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Format: Paperback
It would seem difficult to commend sufficiently the merit of this book. Despite lackluster writing by journalist Vicki MacKenzie (whose fascinating book on lama Osel, the surprising tulku recently discovered in Spain, seemed affected arbitrarily by the same lack of dynamism in the writing) the story of Tenzin Palmo shines through, and witnesses to a kind of freedom that is the stuff of legend, and a harbinger of peace. Her presence is clear on every page, distinct and standing and shining on its own power, and perhaps in that way MacKenzie's notably waveless style serves the book well. The book is assembled beautifully, MacKenzie takes her time in just the right places; the final few chapters take up a kind of ecstatic explosion of joy, rumbling to a final free-flying celebration of a remarkable woman's life and freedom. I enjoyed it immensely; and what really calls, and remains a part of us is the woman, this rather great personage of achievement, the lama of freedom- Tenzin Palmo! Her teaching is without any superfluous edges, one finds on nearly every page of this book an immensely grateful and happily intelligent woman, one worth considering for the quality of her genuine spiritual impact. One of the more satisfying books I've read this year, its minimalist decor notwithstanding; not that the writing is so impoverished, but a little bloodless, as I say. But take heart, Tendzin Palmo is a bountiful journey! 4 glad stars!
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Format: Paperback
A potentially interesting and inspiring story, masacred by a journalist. While Ms. Mackenzie sees, she has a problem to smell, hear and feel. Even though we get into the Cave, she never pulls her reader into the mind and body of the Protagonist; and, while Tenzin Palmo has undoubtedly plenty to say, she says a precious little.
The definition of Enlightement, why to get it and what to do with it after you get it - is hardly there, and the accomplishment of it by the Protagonist, has been circumvented.
Has Tenzin Palmo been truly Enlightened, or just Entertained/never bored? One has to wonder. And, why should Tenzin Palmo seek "Enlightement" while those who already have it, behave like dirty old men? And why those (dirty old men), who supposedly believe in Reincarnation, treat women like dirt? Have they ever been or will plan to be women themselves and get back what they dished out? Where is their logic or even their respect for Karma (cause and effect) pertaining to their actions? Are they truly practicing what they preaching? Or, as Dalai Lama himself says: "Spy on your guru for ten years or more before you can trust him?" Are things in the spiritual enlightement world even worse than in Corporate America or in the Oval Office?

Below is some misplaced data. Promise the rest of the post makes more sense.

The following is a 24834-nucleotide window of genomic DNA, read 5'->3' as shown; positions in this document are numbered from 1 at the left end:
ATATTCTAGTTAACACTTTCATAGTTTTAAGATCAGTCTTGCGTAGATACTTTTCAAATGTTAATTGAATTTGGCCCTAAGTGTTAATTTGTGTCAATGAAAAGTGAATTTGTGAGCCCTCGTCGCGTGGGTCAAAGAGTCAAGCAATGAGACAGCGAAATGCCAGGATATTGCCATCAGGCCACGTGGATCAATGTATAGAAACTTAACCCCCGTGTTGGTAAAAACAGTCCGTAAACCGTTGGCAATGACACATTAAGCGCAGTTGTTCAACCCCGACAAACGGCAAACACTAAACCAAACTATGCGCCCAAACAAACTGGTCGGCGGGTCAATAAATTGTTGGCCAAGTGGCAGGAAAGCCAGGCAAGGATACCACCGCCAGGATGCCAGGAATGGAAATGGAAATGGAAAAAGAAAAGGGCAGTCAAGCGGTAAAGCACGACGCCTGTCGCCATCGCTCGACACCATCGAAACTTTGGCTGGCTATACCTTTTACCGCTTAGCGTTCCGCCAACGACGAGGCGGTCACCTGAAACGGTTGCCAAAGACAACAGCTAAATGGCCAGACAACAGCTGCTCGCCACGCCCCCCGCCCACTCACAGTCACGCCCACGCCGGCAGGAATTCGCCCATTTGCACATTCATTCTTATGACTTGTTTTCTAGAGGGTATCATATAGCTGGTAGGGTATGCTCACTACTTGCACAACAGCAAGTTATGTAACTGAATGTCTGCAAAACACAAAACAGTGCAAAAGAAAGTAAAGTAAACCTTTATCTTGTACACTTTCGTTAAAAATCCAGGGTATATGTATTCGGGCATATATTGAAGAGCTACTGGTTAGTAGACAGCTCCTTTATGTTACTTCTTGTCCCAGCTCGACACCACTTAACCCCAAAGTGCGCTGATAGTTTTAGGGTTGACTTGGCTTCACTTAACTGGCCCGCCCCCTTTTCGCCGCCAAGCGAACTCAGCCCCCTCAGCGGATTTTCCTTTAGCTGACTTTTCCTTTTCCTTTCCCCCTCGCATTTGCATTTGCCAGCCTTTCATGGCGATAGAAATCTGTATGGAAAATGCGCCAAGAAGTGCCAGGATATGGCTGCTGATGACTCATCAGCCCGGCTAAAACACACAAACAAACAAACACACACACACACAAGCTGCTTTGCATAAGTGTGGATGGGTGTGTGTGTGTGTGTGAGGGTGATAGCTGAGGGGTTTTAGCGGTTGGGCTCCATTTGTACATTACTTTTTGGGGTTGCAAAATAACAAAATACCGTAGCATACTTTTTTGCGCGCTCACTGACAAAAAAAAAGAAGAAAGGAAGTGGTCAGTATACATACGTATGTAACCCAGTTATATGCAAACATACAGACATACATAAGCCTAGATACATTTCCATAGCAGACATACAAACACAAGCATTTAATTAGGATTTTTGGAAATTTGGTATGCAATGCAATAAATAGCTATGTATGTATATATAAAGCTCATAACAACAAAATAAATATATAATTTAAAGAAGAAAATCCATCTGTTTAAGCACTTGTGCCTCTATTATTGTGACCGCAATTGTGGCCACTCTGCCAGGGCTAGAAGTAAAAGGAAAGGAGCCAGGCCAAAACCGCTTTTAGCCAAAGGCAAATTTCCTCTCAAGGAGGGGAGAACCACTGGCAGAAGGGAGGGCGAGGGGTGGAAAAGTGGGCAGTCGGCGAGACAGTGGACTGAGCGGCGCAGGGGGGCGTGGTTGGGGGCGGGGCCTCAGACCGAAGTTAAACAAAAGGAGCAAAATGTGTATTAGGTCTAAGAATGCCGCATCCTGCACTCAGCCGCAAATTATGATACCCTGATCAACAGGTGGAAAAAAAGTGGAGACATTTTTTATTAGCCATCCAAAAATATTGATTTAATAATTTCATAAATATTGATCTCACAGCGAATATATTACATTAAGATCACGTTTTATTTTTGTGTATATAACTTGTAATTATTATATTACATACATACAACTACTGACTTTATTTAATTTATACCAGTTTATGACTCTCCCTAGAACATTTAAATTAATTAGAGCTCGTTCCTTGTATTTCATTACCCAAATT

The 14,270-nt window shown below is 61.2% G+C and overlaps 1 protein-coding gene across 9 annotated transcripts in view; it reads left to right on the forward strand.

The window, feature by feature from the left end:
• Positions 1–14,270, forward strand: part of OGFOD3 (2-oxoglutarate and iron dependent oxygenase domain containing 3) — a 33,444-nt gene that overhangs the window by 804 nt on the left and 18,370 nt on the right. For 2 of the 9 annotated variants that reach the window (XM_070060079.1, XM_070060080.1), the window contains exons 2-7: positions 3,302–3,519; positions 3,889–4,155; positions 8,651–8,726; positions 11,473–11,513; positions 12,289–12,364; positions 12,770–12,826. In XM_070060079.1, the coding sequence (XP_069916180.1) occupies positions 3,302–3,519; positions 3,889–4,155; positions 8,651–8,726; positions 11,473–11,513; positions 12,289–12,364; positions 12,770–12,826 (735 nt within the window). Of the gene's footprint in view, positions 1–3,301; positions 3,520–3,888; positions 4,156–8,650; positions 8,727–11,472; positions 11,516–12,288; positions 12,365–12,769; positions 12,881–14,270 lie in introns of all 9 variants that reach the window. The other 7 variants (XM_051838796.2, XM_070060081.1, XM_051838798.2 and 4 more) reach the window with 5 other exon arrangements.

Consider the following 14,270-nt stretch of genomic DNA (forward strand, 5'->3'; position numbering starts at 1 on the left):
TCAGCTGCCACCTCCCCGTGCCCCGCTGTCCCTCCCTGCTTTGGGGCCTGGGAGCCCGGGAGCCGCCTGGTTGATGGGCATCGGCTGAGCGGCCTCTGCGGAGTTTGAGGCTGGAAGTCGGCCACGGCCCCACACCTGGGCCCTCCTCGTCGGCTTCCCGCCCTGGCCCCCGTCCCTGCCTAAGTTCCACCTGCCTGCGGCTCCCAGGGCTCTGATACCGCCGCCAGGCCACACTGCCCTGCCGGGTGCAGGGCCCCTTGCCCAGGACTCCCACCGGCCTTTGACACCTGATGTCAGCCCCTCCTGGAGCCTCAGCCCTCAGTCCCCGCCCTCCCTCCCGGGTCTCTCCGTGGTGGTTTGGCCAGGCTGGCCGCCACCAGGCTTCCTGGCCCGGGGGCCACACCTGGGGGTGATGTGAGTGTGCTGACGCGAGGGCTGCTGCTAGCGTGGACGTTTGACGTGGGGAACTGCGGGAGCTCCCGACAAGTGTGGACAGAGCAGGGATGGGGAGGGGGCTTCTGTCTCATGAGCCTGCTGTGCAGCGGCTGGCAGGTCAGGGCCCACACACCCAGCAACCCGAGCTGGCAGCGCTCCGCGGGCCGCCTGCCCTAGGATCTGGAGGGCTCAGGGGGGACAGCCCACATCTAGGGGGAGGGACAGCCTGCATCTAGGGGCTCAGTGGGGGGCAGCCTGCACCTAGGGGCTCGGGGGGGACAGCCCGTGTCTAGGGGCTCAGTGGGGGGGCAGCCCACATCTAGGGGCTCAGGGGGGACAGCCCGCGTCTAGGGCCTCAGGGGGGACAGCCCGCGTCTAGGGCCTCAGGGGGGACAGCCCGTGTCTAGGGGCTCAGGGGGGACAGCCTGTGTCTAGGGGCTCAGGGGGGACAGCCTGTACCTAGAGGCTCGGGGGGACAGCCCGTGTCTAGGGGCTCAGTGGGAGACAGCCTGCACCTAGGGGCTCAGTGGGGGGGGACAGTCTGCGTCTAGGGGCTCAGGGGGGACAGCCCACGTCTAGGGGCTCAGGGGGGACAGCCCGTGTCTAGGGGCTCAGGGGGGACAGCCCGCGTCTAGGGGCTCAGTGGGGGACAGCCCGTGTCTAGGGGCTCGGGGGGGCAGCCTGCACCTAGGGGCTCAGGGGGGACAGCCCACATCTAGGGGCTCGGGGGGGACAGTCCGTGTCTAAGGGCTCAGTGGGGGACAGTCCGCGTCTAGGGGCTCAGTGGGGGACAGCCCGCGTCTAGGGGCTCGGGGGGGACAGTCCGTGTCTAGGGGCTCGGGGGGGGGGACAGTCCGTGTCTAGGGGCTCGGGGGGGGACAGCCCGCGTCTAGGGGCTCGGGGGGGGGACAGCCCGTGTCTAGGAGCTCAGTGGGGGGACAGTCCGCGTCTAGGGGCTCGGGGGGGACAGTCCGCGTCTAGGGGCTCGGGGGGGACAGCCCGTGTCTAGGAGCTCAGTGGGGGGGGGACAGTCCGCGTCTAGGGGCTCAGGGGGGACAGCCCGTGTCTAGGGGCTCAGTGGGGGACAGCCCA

Is twelve years in the Cave (Tensin Palmo), or twelve years on the Rock like the Birdman (of Alcatraz), Machine-gun Kelly or even Al Capone the passport to Enlightement? And, moreover, why Tenzin Palmo, who left the world of the Mammon, is returning to it now, begging? Absence of Indian visa or the lack of computer skills?
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Format: Hardcover
This biography of the first western woman Tibetan Buddhist lama, child of the second half of the 20th Century & seeker of spiritual perfection is delightful, frank, detailed & absorbing. Born into war-torn London's East End this girl always felt out of place, survived some astonishingly dangerous childhood traumas & headed pell-mell into London's Swinging Sixties. All the while she's been searching, finding the rare Budhhist community, knowing yet not knowing what to do with her life. Finally she earns enough money for her passage to India & to the exiled Tibetan Buddhist communities in the fabled foothills of the Himalayas. There, when she isn't taken seriously as wanting to immerse herself in the religious life just as the monks do, her determination becomes unshakable & the ultimate feminist battle is engaged. Does the Soul have gender?
This is a stunning book! Exciting & infuriating; transformational & down-to-earth. For the first time my Western mind has been able to grasp the concept of reincarnation.
A superb gift for anyone who has ever contemplated a life of meditation & devotion; for anyone who thinks religion has no humor. This book will have your heart laughing & your spirit bursting open like a flower in sunshine. For my full review please see [my website]